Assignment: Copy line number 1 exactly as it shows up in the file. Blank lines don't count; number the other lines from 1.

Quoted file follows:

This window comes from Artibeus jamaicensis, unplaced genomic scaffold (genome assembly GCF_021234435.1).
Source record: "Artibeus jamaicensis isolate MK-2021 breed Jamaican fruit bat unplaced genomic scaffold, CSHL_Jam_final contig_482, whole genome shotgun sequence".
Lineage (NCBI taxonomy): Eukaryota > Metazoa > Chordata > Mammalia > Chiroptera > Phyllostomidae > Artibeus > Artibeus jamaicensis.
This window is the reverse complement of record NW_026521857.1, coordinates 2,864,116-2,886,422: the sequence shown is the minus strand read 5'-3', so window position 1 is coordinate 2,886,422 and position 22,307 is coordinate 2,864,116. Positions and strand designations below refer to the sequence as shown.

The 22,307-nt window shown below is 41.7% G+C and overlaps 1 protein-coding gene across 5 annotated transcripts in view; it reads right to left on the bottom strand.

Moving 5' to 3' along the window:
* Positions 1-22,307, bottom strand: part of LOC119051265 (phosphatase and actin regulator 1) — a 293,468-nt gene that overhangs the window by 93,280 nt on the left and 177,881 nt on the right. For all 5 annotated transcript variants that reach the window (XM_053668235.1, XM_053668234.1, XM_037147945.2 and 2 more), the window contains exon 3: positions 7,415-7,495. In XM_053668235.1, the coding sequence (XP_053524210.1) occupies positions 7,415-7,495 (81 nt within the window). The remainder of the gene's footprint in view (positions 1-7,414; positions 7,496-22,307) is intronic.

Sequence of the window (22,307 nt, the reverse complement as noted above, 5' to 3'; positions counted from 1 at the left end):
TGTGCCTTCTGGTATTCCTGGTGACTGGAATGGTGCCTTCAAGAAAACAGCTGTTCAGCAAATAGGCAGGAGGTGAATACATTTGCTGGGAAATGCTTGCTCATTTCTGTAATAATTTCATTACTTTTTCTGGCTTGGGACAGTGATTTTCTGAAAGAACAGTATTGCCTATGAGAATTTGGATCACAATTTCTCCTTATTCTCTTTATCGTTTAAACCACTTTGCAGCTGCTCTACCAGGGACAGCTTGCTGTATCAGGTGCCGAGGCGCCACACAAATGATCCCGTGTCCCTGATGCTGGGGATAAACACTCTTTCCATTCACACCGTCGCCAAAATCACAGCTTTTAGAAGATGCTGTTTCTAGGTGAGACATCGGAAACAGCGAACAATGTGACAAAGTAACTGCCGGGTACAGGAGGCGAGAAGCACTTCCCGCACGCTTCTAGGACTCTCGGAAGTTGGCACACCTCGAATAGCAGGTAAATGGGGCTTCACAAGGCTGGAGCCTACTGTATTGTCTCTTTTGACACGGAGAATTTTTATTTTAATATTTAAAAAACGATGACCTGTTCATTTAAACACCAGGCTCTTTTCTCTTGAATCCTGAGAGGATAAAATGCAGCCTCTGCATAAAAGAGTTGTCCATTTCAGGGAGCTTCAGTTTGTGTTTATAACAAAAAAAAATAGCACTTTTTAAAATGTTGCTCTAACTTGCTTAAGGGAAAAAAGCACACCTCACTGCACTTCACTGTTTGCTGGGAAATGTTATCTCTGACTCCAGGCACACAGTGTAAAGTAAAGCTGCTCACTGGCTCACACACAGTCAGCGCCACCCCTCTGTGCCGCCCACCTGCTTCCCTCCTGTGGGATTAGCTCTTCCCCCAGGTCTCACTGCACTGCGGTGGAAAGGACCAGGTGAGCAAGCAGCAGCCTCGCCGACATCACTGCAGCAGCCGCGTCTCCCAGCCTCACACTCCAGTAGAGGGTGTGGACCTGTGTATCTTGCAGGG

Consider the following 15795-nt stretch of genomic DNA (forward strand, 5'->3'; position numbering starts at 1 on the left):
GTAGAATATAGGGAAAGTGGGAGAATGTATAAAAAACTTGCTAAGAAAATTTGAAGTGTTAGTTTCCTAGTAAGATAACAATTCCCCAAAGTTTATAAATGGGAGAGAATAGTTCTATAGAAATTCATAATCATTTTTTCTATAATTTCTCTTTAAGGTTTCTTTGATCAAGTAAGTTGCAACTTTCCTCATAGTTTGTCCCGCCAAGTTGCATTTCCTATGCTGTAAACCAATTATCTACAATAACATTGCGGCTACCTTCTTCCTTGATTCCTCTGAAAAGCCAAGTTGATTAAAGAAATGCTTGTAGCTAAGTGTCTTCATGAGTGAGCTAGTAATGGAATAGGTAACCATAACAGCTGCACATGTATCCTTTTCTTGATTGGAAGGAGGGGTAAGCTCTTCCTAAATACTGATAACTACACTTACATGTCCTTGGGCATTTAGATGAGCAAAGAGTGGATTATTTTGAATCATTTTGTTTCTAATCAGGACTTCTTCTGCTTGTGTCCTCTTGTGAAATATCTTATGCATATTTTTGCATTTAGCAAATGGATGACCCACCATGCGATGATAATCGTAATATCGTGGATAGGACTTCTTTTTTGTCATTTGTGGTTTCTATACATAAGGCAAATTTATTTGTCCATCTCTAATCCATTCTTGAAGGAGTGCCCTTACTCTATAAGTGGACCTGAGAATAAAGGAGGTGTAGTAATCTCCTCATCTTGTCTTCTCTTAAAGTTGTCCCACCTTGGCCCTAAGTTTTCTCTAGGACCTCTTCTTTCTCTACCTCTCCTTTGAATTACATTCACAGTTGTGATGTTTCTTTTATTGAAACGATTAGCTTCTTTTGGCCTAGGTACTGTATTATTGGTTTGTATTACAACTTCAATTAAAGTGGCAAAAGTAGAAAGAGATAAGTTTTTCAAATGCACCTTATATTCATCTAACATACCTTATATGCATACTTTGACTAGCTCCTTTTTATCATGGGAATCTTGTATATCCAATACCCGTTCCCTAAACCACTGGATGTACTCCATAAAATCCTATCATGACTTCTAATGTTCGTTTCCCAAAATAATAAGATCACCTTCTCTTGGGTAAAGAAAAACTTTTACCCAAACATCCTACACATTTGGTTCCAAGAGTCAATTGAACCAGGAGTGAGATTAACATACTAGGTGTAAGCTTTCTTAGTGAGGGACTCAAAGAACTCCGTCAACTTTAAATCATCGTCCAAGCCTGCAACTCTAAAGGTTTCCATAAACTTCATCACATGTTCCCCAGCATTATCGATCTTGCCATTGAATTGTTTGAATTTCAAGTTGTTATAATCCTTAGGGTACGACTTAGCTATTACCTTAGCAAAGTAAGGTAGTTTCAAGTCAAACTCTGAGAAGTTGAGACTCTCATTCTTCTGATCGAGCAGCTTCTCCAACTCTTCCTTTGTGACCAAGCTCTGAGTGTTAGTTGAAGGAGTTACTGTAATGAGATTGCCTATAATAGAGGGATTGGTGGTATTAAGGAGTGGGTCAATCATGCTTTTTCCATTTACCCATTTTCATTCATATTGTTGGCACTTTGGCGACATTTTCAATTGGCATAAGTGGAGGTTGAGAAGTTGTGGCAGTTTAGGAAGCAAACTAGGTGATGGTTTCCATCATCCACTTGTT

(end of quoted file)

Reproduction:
This window comes from Artibeus jamaicensis, unplaced genomic scaffold (genome assembly GCF_021234435.1).